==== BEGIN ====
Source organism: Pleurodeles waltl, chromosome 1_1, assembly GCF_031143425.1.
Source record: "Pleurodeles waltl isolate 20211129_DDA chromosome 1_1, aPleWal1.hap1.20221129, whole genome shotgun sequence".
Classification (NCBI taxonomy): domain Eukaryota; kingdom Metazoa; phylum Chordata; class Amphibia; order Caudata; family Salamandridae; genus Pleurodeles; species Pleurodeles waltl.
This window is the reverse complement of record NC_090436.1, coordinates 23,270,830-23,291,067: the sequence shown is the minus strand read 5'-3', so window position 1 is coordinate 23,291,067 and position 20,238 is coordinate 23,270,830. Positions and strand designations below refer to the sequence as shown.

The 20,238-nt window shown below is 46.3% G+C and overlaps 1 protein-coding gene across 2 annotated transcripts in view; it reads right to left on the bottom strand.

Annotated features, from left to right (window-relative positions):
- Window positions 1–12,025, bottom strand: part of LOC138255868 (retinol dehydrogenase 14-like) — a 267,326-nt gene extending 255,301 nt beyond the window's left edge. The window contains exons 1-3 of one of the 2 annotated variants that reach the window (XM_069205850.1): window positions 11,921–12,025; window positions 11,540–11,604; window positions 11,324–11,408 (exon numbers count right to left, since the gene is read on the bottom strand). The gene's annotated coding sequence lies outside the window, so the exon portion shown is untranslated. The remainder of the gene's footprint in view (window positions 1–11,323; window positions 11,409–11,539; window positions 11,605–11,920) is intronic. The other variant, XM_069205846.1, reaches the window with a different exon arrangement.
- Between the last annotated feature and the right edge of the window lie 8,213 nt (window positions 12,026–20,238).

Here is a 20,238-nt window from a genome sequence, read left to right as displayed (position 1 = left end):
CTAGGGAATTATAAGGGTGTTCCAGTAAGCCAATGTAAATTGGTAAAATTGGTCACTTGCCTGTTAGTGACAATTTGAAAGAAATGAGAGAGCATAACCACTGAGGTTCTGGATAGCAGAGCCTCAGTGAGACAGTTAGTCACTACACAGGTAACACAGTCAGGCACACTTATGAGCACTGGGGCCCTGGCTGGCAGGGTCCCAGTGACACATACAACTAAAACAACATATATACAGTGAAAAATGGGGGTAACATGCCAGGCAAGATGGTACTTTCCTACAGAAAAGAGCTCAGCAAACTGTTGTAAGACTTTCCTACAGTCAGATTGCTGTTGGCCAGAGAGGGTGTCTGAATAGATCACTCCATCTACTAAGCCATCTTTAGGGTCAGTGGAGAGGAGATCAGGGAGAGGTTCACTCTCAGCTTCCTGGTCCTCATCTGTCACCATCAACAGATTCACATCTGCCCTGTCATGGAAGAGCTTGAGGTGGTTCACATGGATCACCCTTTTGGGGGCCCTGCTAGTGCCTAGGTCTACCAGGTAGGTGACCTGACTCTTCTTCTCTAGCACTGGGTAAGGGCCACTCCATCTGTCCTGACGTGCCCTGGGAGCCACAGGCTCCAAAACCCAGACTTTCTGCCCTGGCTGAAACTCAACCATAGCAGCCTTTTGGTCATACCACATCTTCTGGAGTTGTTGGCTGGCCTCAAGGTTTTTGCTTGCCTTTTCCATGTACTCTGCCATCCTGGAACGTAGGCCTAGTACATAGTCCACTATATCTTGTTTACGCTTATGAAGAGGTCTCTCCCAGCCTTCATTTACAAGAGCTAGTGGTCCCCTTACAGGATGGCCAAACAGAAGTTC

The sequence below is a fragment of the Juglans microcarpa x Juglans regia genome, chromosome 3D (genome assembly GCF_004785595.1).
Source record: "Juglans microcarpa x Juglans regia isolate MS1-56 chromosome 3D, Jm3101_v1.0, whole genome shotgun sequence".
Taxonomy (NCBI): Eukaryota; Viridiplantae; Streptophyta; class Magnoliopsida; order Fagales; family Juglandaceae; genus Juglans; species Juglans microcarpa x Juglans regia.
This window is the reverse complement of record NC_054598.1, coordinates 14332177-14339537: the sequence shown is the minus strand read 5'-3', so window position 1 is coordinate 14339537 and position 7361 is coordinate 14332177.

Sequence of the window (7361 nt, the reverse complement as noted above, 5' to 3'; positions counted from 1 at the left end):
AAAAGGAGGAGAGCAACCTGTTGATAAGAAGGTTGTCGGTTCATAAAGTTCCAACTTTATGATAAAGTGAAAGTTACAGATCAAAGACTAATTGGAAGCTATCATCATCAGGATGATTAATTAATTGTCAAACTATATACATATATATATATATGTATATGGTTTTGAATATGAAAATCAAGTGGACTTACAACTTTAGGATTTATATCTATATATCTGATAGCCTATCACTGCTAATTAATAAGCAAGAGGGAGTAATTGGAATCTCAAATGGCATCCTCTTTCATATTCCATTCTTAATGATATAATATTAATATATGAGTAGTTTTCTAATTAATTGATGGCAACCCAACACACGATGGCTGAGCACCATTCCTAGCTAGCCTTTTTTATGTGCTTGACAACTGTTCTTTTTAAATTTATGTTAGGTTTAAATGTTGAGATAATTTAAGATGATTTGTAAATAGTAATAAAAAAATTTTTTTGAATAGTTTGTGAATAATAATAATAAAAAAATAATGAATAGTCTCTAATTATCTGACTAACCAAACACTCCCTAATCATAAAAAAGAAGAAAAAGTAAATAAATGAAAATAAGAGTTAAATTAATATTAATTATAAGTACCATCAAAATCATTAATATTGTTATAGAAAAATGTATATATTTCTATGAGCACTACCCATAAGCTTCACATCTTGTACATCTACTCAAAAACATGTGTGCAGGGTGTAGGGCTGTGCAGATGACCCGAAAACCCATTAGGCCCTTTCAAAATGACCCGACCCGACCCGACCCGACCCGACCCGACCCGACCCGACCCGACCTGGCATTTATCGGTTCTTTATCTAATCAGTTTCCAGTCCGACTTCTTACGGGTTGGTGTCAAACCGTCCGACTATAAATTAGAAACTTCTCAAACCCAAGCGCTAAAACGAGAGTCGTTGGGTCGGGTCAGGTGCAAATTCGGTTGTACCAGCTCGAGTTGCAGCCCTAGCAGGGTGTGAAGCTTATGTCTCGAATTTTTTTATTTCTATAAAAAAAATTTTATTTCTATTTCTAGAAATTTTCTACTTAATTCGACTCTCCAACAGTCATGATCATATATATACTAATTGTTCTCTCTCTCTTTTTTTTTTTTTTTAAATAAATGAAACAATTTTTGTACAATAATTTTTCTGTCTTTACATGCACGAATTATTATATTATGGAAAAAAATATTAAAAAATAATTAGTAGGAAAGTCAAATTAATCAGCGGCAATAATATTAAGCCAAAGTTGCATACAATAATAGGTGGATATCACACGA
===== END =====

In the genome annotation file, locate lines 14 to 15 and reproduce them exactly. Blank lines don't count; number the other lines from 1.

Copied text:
This window is the reverse complement of record NC_054598.1, coordinates 14332177-14339537: the sequence shown is the minus strand read 5'-3', so window position 1 is coordinate 14339537 and position 7361 is coordinate 14332177.

Sequence of the window (7361 nt, the reverse complement as noted above, 5' to 3'; positions counted from 1 at the left end):